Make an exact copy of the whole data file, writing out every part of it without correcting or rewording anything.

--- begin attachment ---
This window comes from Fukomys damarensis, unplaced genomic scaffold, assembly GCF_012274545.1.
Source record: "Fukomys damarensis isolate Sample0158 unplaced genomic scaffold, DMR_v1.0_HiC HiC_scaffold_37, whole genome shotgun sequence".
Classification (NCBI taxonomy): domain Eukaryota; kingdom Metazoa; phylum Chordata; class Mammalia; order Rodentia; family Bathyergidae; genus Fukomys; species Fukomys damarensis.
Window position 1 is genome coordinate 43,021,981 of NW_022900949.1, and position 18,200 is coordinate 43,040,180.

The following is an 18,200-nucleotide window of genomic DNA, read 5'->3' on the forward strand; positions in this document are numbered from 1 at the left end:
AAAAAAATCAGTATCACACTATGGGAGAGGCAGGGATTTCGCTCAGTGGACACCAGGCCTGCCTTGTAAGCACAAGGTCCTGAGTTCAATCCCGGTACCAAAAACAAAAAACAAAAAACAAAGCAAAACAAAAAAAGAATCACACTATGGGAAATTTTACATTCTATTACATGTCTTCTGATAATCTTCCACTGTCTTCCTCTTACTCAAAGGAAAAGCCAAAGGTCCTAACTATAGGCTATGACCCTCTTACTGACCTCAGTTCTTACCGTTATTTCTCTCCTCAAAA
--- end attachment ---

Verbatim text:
This window comes from Fukomys damarensis, unplaced genomic scaffold, assembly GCF_012274545.1.
Source record: "Fukomys damarensis isolate Sample0158 unplaced genomic scaffold, DMR_v1.0_HiC HiC_scaffold_37, whole genome shotgun sequence".
Classification (NCBI taxonomy): domain Eukaryota; kingdom Metazoa; phylum Chordata; class Mammalia; order Rodentia; family Bathyergidae; genus Fukomys; species Fukomys damarensis.
Window position 1 is genome coordinate 43,021,981 of NW_022900949.1, and position 18,200 is coordinate 43,040,180.

The following is an 18,200-nucleotide window of genomic DNA, read 5'->3' on the forward strand; positions in this document are numbered from 1 at the left end:
AAAAAAATCAGTATCACACTATGGGAGAGGCAGGGATTTCGCTCAGTGGACACCAGGCCTGCCTTGTAAGCACAAGGTCCTGAGTTCAATCCCGGTACCAAAAACAAAAAACAAAAAACAAAGCAAAACAAAAAAAGAATCACACTATGGGAAATTTTACATTCTATTACATGTCTTCTGATAATCTTCCACTGTCTTCCTCTTACTCAAAGGAAAAGCCAAAGGTCCTAACTATAGGCTATGACCCTCTTACTGACCTCAGTTCTTACCGTTATTTCTCTCCTCAAAA